The Miami Marlins' 2015 season started off as so many of them do — with slight hope. Some predicted the team might even compete for a wild card playoff spot. However, the season soon devolved into the type of stunning tragicomedy that only the Marlins can pull off. Owner Jeffrey Loria fired manager Mike Redmond less than a month and half into the season and made the head scratching decision to replace him with the team's GM Dan Jennings.
Jennings hadn't coached a baseball team since he did a stint with an Alabama high school back in the '80s
. Many assumed he'd only fill the position temporarily, but Loria has let him continue to coach out the rest of the season to disastrous results. The team is currently 4th in the NL East and basically just waiting to be officially mathematically eliminated from the playoff hunt. A mid-summer injury to star Giancarlo Stanton didn't help much, but the team had still struggled with him.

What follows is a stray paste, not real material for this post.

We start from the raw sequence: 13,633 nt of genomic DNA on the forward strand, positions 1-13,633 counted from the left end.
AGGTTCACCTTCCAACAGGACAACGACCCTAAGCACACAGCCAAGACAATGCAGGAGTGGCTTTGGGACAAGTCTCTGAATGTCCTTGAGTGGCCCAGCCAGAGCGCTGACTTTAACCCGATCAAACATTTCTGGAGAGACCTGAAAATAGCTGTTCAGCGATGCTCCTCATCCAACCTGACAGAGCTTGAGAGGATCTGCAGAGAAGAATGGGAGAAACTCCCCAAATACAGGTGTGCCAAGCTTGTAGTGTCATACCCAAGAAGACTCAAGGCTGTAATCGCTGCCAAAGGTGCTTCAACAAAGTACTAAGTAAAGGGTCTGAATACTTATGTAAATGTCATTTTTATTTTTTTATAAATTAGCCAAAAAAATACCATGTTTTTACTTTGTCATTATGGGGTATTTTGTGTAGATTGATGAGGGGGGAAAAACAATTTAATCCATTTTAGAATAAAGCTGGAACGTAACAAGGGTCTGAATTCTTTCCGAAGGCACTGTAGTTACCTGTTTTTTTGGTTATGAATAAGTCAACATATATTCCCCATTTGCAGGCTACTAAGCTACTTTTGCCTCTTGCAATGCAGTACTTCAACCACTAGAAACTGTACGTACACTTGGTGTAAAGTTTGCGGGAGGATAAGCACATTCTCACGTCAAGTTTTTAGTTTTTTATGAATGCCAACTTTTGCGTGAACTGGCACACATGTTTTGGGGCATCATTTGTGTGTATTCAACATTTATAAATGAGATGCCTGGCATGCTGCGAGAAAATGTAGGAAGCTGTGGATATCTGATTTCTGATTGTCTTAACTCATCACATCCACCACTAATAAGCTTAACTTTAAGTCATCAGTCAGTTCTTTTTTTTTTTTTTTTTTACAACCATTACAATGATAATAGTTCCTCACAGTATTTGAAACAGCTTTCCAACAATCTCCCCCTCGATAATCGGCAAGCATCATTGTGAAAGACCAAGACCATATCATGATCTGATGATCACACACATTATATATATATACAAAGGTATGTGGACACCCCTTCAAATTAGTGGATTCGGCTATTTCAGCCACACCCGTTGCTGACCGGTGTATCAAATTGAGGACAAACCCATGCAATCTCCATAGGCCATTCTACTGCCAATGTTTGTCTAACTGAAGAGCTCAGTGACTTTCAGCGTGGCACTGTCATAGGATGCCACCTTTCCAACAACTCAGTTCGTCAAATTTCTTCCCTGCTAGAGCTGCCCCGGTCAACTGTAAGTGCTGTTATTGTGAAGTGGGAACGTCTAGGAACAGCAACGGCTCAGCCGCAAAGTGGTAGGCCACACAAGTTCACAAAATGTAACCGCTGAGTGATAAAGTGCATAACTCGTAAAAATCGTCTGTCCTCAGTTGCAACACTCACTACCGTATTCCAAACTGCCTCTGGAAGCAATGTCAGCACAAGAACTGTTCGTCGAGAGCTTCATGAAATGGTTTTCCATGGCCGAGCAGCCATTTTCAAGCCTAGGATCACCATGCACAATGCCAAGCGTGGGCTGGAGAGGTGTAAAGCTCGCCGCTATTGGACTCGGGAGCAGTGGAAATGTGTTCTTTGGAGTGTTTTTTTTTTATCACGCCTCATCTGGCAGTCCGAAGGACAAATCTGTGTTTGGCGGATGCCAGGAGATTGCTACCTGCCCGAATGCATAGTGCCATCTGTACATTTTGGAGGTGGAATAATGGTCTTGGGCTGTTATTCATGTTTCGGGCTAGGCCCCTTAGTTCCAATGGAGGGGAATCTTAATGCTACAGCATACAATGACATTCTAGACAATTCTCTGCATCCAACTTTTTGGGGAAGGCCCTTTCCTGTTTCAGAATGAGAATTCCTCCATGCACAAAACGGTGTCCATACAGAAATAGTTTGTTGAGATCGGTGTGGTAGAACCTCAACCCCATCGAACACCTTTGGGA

So it isn't much of a surprise that Jennings won't be returning as manager next year. Loria goes through managers faster than Taylor Swift goes through boyfriends
. Jennings is expected to get his pink slip sometime in the next few days.
So does that mean Jennings goes back to his front office job as general manager? Well, that's where things start to get tricky, and according to the Miami Herald's Clark Spencer that's Loria's preferred plan
... maybe. It just might not work out that way.
While Jennings has been in the dugout, former assistant GM Mike Berger has taking over the front office, which could set up a potential power struggle.
There are also rumors that Jennings might return to the front office, just not in his former top dog role. His contract with the team runs through 2018 after all, but there's also chatter that he'd like to ditch the team altogether and pursue the GM job with the Seattle Mariners.
Add to this the fact that members of the scouting and player development teams have been let go or reassigned, and more reorganization and bloodletting could very well occur all over the front office in the next few weeks. Oh, right, and it's not just the Marlins who are struggling. Every single one of their farm teams sucks too. Their four top minor-league associates are all either in last or next-to-last place.
Which is all just to say that the Marlins remain an almost comically inept baseball team. Which rivals "it's hot outside" for the most obvious and oft repeated news update of any South Florida summer.